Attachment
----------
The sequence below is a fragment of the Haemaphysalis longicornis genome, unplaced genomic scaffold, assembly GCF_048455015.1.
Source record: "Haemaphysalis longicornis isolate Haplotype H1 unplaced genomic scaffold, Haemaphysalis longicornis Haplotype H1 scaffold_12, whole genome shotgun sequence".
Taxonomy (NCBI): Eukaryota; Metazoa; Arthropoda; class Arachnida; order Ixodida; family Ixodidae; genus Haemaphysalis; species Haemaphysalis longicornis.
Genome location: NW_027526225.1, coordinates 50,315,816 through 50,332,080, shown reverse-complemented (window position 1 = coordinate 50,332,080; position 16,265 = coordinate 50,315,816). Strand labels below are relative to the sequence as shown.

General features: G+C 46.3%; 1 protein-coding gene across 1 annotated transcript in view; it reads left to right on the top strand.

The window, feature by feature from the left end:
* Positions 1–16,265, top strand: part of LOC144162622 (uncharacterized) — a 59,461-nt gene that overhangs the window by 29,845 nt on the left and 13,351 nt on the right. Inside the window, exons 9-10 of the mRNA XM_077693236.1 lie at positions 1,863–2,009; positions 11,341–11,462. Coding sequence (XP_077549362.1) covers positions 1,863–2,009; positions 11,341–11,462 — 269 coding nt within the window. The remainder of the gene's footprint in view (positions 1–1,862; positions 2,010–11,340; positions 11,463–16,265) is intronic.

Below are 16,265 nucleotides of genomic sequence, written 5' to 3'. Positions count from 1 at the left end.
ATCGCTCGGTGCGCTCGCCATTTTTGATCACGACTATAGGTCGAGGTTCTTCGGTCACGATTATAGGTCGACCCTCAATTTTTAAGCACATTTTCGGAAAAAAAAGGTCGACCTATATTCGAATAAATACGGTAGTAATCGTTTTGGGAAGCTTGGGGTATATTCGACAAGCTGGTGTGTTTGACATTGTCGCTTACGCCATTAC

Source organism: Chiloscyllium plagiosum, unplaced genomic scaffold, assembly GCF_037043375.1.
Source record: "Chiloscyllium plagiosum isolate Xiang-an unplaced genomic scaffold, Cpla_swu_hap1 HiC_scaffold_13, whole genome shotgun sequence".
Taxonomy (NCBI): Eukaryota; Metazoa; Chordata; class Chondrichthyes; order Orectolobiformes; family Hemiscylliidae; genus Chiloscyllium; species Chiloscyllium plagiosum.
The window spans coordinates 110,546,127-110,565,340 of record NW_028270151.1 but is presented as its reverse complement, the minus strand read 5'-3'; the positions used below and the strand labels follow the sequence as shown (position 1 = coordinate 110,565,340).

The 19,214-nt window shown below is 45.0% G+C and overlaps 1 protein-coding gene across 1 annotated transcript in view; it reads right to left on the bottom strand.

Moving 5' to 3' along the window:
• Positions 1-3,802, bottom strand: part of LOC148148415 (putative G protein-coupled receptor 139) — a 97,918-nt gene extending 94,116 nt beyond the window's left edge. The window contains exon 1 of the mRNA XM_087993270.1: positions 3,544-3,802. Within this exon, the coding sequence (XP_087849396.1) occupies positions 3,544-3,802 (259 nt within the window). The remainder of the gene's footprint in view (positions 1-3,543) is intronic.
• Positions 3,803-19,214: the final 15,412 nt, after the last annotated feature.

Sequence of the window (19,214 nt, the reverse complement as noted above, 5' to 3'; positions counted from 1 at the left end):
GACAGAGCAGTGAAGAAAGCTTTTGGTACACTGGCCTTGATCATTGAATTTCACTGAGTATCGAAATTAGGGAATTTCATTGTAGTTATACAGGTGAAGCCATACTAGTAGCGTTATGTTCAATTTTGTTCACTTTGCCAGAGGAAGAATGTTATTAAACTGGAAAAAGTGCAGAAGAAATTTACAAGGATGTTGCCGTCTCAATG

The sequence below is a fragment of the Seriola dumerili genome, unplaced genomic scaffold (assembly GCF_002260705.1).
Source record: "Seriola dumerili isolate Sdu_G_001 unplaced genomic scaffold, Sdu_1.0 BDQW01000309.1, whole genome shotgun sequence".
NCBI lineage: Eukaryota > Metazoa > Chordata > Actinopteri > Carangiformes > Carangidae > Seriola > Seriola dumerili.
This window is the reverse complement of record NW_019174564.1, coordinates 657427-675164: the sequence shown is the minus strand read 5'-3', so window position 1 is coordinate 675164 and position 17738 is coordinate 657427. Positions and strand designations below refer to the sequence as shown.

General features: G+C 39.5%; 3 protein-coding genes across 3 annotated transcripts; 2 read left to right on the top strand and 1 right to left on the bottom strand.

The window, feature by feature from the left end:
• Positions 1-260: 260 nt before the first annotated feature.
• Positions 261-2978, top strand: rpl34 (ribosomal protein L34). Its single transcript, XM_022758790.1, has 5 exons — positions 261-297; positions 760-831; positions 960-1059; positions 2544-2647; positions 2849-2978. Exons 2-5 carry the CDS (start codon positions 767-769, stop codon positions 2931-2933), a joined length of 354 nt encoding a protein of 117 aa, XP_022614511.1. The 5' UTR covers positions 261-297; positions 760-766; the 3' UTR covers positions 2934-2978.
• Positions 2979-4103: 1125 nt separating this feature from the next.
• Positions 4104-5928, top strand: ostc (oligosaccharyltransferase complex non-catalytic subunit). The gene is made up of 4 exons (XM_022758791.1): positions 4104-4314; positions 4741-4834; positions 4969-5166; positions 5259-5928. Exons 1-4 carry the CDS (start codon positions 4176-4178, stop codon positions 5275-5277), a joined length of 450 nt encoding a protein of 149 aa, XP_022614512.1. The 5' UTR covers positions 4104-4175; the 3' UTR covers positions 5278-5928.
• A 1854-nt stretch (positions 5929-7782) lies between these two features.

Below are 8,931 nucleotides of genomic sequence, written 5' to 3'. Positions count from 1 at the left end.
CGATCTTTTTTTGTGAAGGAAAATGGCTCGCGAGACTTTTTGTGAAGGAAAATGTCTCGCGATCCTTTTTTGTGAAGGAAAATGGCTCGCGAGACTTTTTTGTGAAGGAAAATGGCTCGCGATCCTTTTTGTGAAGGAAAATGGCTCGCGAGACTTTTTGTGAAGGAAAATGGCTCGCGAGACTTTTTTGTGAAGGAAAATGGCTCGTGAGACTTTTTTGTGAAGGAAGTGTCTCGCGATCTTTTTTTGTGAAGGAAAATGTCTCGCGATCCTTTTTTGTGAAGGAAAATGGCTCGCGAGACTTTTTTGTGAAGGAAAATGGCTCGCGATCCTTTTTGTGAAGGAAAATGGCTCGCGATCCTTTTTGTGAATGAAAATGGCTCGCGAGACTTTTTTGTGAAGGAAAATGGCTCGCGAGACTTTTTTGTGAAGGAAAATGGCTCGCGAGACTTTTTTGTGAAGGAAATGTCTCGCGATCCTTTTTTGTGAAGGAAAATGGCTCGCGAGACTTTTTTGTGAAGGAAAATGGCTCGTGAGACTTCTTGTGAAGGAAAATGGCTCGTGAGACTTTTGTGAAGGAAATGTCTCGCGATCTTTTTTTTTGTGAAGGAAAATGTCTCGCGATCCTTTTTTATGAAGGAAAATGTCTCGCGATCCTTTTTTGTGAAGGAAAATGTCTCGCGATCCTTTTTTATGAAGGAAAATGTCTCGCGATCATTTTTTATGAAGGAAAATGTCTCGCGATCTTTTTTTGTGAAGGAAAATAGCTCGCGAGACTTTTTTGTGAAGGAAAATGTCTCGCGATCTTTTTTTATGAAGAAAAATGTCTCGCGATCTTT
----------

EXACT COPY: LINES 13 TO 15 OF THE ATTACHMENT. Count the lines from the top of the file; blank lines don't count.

The window spans coordinates 110,546,127-110,565,340 of record NW_028270151.1 but is presented as its reverse complement, the minus strand read 5'-3'; the positions used below and the strand labels follow the sequence as shown (position 1 = coordinate 110,565,340).

The 19,214-nt window shown below is 45.0% G+C and overlaps 1 protein-coding gene across 1 annotated transcript in view; it reads right to left on the bottom strand.

Moving 5' to 3' along the window: